Peter Smith, general secretary of the Association of Teachers and Lecturers, said drugs education should be a central part of training for all new and serving staff.
He warned that lessons teaching children about drugs should have clear moral content. "The sort of drug education which says `this is what drugs do, this is the upside and the downside' - that sort of open ended lesson in my judgement is irresponsible," he said.
Delegates at the association's conference in Bournemouth voted to press ministers for an expansion in drugs training after teachers said they needed help to become more streetwise about the subject.
John Beattie, the union's vice-president, said: "Youngsters think that they know it all, and think that teachers know nothing while we believe they do not know enough."
But some teachers warned that anti-drugs sessions at school could actually encourage young people to experiment.
David Britton, a teacher at the Skinners' Company's School for Girls in Hackney, east London, said he was approached by a girl after one drugs awareness lesson. "She said `these people are actually making us feel that we want to try drugs, which we would never dream of trying'. Where you have a situation like this it poses questions about the job should be approached."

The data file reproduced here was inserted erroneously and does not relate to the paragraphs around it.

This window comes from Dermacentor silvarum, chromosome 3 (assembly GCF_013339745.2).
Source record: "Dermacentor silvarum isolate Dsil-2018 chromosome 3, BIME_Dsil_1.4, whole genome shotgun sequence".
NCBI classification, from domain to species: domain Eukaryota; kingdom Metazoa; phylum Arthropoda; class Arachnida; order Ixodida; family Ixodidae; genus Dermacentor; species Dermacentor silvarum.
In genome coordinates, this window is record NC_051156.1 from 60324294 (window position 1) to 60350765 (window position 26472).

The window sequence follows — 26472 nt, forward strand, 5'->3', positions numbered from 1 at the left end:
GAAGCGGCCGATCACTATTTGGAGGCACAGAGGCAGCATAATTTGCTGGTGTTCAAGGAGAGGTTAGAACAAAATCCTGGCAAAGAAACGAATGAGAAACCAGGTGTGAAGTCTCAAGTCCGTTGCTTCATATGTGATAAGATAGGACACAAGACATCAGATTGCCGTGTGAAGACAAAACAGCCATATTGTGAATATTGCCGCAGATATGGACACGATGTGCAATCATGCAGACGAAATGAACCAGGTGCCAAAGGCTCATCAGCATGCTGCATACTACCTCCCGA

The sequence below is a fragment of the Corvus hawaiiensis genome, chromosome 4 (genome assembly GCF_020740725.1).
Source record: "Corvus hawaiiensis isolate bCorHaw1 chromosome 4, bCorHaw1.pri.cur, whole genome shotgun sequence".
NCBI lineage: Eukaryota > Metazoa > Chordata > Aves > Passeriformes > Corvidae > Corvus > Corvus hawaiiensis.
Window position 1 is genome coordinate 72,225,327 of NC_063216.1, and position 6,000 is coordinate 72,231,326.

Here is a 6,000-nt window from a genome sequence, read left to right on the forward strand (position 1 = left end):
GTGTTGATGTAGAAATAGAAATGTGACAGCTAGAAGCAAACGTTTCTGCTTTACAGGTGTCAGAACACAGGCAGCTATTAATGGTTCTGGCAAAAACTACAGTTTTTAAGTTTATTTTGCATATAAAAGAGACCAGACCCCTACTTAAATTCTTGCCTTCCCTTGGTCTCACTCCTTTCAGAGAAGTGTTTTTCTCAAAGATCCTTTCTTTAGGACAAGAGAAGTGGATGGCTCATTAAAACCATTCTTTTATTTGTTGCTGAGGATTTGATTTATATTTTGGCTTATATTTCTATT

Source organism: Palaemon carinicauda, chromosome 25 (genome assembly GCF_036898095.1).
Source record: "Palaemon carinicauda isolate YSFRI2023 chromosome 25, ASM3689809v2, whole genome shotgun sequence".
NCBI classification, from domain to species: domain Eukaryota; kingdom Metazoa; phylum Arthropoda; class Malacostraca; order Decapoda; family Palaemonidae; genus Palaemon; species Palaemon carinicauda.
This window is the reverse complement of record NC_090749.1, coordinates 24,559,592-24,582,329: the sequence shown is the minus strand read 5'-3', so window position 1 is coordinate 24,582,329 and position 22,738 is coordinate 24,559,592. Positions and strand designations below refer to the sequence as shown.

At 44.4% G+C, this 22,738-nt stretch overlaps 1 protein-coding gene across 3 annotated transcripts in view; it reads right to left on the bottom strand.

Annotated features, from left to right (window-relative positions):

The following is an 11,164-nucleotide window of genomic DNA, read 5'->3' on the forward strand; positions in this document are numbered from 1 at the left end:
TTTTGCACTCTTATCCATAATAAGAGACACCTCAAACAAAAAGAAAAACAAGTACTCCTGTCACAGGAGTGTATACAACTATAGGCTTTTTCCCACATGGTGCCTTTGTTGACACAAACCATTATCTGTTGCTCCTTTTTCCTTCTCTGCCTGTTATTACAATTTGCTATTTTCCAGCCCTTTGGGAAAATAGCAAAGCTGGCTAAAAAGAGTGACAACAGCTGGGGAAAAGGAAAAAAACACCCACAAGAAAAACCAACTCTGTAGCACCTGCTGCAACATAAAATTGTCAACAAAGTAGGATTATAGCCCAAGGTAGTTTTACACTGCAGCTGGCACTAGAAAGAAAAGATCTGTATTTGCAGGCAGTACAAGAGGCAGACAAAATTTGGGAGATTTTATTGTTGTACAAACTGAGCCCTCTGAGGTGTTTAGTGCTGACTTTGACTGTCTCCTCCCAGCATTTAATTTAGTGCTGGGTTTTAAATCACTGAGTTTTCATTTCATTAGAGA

Other delegates claimed increasing problems with drink and solvent abuse. David Lutwyche, a master at Lancing College boarding school in West Sussex, said: "On one occasion one lad landed a right hook on my wife before passing out after consuming a bottle of vodka and several cans of lager. That lad is spending this Easter holiday at a private clinic trying to dry himself out to take his A-levels."
Shirley Blackman, a member of the association's executive, said "I have friends' children and a child of my own who have experimented with drugs. Those children have been handled by people who care and are interested in their education and they are still at school. They have not been turned out, they have turned around and they have turned away from it."
Teachers said children were becoming involved with drugs at an increasingly early age.
Mr Smith said children as young as eight or nine were involved. He said: "Drugs in this country are endemic. The evidence at the moment is very impressionistic, but certainly our primary school teachers are very conscious of the fact that they have had no training, that there is very little opportunity for drugs education to take place, and there is a problem."
A union poll published yesterday found that one-third of secondary school pupils feared that their teachers did not know enough about drugs.
The MORI poll of nearly 4,000 children found that 22 per cent thought teachers were not very aware of drugs. Another 11 per cent thought staff were not at all aware of drug abuse and 44 per cent of all 14- to 15-year- olds thought teachers lacked knowledge about drugs.
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